2021 is a big year for Max Mara. The Italian brand celebrates its 70th anniversary. A big party and a catwalk extravaganza would have been on the cards, but for Covid. Instead, designer Ian Griffiths filmed a digital show in Milan and focused on the core Max Mara values, laid down in 1951 by the founder Achille Maramotti: ‘Real clothes for real women.’

“Everything we’ve ever done at Max Mara has worked when we stuck to that simple idea,” said Griffiths. He added a British flavour, inspired by royal dressing. “It’s a good way of explaining Maramotti’s other idea that classic doesn’t have to be conservative.” Griffiths was thinking of, “a self-made queen,” in the great outdoors. “It was a triumph of the coat,” said the designer of the item that Max Mara is best known for.

The variety and quality of outerwear was awesome: From the iconic 101 801 coat, to great big teddy bear coats, checked coats, waxed jackets with teddy lining, minimal single-breasted pop-overs, a thornproof jacket in the softest alpaca, a sleek sleeveless coat and a glorious cape in double-face cashmere.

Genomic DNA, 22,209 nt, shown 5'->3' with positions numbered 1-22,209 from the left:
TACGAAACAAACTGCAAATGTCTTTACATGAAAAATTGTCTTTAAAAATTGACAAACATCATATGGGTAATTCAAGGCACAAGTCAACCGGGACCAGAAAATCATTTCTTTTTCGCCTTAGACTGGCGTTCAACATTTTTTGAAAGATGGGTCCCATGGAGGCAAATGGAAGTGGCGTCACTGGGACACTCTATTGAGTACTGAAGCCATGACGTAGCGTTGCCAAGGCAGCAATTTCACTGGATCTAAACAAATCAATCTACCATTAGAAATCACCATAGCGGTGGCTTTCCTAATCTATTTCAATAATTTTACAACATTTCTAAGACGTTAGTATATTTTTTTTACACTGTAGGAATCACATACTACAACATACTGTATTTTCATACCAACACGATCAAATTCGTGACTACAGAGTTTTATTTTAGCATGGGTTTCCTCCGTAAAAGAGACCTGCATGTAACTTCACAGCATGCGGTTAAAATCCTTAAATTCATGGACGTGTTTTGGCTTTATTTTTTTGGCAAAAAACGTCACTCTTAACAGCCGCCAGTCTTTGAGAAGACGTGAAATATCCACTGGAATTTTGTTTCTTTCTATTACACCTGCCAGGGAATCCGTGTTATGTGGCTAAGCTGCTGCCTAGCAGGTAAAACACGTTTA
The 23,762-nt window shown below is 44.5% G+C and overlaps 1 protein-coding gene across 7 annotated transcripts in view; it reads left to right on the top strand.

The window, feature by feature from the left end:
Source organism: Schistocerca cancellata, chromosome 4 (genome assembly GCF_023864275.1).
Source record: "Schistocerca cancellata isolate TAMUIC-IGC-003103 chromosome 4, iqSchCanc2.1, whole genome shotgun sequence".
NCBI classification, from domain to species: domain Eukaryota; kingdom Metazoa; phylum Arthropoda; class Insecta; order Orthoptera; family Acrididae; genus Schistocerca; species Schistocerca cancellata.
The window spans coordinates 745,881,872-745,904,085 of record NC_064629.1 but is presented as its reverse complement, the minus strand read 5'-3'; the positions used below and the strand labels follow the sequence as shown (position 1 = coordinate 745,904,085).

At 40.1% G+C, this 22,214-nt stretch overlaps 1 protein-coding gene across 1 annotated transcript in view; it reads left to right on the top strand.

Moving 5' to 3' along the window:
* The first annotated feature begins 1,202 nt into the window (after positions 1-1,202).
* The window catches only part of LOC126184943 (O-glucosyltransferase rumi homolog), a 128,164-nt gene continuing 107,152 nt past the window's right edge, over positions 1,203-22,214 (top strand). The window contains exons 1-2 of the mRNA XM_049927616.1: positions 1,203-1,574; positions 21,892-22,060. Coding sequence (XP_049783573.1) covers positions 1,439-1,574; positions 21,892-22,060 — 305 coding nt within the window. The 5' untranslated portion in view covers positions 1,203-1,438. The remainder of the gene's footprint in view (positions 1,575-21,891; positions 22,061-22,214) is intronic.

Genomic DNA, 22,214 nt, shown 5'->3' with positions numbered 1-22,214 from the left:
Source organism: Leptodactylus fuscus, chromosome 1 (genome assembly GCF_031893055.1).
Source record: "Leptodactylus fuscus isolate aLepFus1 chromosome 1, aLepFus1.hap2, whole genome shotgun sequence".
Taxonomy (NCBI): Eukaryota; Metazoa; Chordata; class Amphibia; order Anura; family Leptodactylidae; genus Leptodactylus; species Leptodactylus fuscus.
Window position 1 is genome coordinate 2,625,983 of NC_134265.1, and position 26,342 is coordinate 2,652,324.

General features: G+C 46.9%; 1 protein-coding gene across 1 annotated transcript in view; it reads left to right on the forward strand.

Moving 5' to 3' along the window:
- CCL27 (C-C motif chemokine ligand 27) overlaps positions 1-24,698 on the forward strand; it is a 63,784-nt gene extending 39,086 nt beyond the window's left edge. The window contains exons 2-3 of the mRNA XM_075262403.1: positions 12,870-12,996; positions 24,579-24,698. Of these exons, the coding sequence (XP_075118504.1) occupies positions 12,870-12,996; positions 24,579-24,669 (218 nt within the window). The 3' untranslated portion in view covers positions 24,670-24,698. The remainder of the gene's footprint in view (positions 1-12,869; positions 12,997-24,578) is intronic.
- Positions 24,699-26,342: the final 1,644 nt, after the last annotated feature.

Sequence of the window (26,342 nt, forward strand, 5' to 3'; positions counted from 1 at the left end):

A great addition to the MaxMara coat cannon came in the shape of a diamond quilted, green velvet housecoat, worn with a silk headscarf and sunglasses. “That was inspired by Princess Margaret,” said Griffiths. New too, was an oversized teddy bear bomber designed to be worn over everything and anything. “It’s a big, soft comforting thing, you can cling to like a security blanket,” said the designer, who mused on the power of the coat – especially since much of our socialising has to happen outdoors.

“You couldn’t get emotionally attached to a pair of trousers but you form an emotional relationship with your coat like no other item in the wardrobe. You wear it more often and there’s something about the way it looks after you and protects you, it’s like a house for the streets. It’s architecture.”

Photography courtesy of Max Mara.

maxmara.com

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